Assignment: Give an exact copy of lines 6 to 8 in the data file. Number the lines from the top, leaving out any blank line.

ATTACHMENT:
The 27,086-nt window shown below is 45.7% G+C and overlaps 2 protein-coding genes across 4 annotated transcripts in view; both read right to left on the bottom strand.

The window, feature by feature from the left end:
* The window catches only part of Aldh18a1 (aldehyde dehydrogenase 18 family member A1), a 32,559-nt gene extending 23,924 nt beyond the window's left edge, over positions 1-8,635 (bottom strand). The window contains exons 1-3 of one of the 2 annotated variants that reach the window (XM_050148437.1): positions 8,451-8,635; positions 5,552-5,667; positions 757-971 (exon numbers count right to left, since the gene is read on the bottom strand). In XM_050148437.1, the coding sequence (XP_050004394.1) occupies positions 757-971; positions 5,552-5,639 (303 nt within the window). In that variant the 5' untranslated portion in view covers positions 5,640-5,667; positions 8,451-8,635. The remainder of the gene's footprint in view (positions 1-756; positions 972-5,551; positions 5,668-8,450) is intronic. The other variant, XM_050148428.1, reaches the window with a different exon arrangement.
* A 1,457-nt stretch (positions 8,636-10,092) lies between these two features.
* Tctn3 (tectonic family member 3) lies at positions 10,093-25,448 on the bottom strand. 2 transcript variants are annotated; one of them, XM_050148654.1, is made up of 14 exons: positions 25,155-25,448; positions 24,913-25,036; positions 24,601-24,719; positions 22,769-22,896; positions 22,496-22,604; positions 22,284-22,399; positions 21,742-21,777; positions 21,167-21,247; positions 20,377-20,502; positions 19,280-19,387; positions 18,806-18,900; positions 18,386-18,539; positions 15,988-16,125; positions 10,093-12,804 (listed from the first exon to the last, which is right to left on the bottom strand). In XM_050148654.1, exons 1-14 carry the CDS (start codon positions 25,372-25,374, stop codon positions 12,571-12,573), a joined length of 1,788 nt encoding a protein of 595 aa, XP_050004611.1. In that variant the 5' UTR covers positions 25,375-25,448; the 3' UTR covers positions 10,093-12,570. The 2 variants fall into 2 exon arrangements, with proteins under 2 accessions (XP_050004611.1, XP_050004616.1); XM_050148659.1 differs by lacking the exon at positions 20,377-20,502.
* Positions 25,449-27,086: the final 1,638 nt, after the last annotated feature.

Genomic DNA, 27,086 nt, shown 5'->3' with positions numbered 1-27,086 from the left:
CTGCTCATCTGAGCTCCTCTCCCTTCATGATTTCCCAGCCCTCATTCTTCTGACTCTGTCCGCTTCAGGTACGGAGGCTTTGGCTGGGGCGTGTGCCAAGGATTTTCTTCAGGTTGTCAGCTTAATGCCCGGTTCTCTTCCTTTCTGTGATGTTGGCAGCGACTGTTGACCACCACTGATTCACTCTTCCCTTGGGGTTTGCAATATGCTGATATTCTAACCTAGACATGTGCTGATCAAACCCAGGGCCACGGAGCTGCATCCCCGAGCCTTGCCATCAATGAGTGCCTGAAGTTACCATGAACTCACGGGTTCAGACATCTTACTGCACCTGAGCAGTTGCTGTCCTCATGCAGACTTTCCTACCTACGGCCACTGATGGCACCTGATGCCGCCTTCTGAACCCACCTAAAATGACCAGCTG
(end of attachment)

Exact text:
* Positions 25,449-27,086: the final 1,638 nt, after the last annotated feature.

Genomic DNA, 27,086 nt, shown 5'->3' with positions numbered 1-27,086 from the left:
CTGCTCATCTGAGCTCCTCTCCCTTCATGATTTCCCAGCCCTCATTCTTCTGACTCTGTCCGCTTCAGGTACGGAGGCTTTGGCTGGGGCGTGTGCCAAGGATTTTCTTCAGGTTGTCAGCTTAATGCCCGGTTCTCTTCCTTTCTGTGATGTTGGCAGCGACTGTTGACCACCACTGATTCACTCTTCCCTTGGGGTTTGCAATATGCTGATATTCTAACCTAGACATGTGCTGATCAAACCCAGGGCCACGGAGCTGCATCCCCGAGCCTTGCCATCAATGAGTGCCTGAAGTTACCATGAACTCACGGGTTCAGACATCTTACTGCACCTGAGCAGTTGCTGTCCTCATGCAGACTTTCCTACCTACGGCCACTGATGGCACCTGATGCCGCCTTCTGAACCCACCTAAAATGACCAGCTG